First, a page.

Eastern Mosul officially recaptured from Islamic State


Iraqi government forces achieved the most remarkable victory over Islamic State in the country, declaring the recapture of the eastern section of the city of Mosul, like reported by iraqinews.com.

A statement by the army’s elite Counter-Terrorism Forces, which spearheaded the battles against the extremist group in Mosul since October, said the eastern side of Mosul was officially liberated, adding that 3300 militants were killed since the launch of operations.

The development represents a major impetus for the forces which hope to move onwards to the west, where Islamic State militants still dominate. The recapture of Mosul would represent the strongest blow to IS influence in the region.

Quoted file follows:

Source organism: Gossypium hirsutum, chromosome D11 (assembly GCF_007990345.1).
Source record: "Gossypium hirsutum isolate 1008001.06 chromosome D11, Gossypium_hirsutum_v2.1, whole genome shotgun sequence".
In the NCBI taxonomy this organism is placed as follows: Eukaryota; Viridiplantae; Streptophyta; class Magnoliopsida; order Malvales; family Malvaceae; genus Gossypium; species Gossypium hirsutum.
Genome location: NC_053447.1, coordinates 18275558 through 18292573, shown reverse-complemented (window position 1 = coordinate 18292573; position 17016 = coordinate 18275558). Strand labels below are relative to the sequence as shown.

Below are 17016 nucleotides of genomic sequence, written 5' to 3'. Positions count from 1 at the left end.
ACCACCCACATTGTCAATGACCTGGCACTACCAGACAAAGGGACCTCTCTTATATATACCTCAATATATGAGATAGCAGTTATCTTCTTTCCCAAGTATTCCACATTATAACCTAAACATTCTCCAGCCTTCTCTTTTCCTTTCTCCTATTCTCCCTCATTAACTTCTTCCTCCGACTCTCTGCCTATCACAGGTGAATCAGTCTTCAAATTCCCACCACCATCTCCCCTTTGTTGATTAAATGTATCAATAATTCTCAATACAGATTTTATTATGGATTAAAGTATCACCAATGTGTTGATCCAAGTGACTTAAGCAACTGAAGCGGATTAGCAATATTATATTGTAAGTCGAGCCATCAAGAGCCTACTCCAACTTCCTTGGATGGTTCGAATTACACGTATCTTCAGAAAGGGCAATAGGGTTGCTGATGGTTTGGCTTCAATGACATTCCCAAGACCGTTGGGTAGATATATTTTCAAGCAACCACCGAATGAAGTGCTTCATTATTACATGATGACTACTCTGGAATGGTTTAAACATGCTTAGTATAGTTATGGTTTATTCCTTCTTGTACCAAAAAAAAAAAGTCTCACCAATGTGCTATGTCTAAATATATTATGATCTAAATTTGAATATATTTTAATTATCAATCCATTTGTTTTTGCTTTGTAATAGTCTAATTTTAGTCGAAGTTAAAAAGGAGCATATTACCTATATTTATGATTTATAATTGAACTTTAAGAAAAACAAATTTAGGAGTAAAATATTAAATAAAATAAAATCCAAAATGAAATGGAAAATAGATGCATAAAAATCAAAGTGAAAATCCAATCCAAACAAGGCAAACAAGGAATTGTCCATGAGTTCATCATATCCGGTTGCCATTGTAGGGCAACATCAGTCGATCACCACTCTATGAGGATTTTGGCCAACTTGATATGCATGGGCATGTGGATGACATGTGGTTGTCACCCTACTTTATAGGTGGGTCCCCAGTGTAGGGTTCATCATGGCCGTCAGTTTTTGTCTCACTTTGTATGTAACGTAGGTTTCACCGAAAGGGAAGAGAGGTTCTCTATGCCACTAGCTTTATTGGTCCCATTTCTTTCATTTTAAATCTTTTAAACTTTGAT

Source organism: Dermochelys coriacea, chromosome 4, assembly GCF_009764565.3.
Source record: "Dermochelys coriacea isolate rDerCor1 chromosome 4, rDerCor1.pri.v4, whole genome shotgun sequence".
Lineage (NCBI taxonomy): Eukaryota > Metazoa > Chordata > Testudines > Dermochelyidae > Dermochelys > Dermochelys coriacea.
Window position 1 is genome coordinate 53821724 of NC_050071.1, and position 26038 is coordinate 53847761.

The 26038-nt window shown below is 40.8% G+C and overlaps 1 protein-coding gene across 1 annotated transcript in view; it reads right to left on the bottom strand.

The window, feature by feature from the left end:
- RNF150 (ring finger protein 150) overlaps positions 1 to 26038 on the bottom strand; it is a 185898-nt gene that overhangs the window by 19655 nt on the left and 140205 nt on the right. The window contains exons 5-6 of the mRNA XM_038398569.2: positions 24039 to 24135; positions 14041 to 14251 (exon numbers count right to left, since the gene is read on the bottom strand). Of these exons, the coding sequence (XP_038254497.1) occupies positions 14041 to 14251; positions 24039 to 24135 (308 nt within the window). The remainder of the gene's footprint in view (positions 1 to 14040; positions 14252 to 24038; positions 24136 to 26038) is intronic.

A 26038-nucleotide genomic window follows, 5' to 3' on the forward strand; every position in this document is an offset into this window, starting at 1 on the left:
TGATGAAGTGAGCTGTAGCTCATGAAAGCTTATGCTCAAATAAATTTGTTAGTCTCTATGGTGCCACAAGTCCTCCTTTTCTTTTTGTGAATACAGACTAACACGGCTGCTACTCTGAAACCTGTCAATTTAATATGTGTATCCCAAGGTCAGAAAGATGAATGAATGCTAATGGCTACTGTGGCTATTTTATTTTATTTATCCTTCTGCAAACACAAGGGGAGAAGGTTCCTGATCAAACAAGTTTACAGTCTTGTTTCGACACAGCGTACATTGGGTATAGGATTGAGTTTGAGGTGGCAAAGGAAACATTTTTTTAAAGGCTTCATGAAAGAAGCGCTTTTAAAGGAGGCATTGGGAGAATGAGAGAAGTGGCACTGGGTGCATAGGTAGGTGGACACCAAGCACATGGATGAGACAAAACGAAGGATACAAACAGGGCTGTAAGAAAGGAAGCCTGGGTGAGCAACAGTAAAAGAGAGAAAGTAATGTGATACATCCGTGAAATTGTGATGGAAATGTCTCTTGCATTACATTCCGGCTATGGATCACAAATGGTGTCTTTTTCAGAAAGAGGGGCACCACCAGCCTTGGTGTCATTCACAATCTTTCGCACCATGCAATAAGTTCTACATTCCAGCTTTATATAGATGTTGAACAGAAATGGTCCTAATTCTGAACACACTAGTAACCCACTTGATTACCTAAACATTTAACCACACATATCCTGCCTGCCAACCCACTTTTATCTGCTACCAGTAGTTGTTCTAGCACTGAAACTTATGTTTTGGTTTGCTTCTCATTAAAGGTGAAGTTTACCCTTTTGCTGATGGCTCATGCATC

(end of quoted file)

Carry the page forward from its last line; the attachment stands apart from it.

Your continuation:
Shortly before the announcement, Lt. Gen. Abdul-Amir Yarallah, who leads the Joint Operations Command battles in Nineveh, said in a statement the forces recaptured the Athariya (archaeological) zone, Tel Nerkal and al-Qadiya in the northeast.

Also in the northeast, Anadolu Agency, quoting a senior commander in the counter-terrorism troops, Fallah al-Abbassi, said 10 civilians were killed, including women and children, and 13 others were wounded when IS militants shelled districts recently recaptured by security forces.

Conflict in Mosul forced at least 178.000 people to flee to refugee camps, and the United Nations had voiced fears that battles could force at least one million out of homes.

ISIS documents show militants disqualified over harassment, mental deficiencies


Documents seized by security forces from former Islamic State facilities in Mosul have shown that several militants nominated for joining the extremist group’s police service were disqualified for several reasons that ranged from sexual harassment history to mental deficiencies.